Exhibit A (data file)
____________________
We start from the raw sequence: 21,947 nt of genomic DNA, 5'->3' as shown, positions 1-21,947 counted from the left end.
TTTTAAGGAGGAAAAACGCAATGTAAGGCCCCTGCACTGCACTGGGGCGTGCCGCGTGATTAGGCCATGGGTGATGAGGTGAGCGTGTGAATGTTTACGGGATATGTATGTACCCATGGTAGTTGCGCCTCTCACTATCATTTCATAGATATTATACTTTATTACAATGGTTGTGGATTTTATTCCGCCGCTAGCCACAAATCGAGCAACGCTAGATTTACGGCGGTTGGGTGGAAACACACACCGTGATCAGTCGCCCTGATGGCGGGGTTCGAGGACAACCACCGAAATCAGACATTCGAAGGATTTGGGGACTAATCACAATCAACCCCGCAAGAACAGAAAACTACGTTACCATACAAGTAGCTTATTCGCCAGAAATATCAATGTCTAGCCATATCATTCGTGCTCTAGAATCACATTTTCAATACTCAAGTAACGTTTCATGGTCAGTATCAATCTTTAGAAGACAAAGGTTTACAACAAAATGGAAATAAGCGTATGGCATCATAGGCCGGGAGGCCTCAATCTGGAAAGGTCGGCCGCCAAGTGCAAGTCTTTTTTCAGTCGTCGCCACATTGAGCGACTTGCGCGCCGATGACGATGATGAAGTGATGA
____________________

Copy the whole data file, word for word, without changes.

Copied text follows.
We start from the raw sequence: 21,947 nt of genomic DNA, 5'->3' as shown, positions 1-21,947 counted from the left end.
TTTTAAGGAGGAAAAACGCAATGTAAGGCCCCTGCACTGCACTGGGGCGTGCCGCGTGATTAGGCCATGGGTGATGAGGTGAGCGTGTGAATGTTTACGGGATATGTATGTACCCATGGTAGTTGCGCCTCTCACTATCATTTCATAGATATTATACTTTATTACAATGGTTGTGGATTTTATTCCGCCGCTAGCCACAAATCGAGCAACGCTAGATTTACGGCGGTTGGGTGGAAACACACACCGTGATCAGTCGCCCTGATGGCGGGGTTCGAGGACAACCACCGAAATCAGACATTCGAAGGATTTGGGGACTAATCACAATCAACCCCGCAAGAACAGAAAACTACGTTACCATACAAGTAGCTTATTCGCCAGAAATATCAATGTCTAGCCATATCATTCGTGCTCTAGAATCACATTTTCAATACTCAAGTAACGTTTCATGGTCAGTATCAATCTTTAGAAGACAAAGGTTTACAACAAAATGGAAATAAGCGTATGGCATCATAGGCCGGGAGGCCTCAATCTGGAAAGGTCGGCCGCCAAGTGCAAGTCTTTTTTCAGTCGTCGCCACATTGAGCGACTTGCGCGCCGATGACGATGATGAAGTGATGA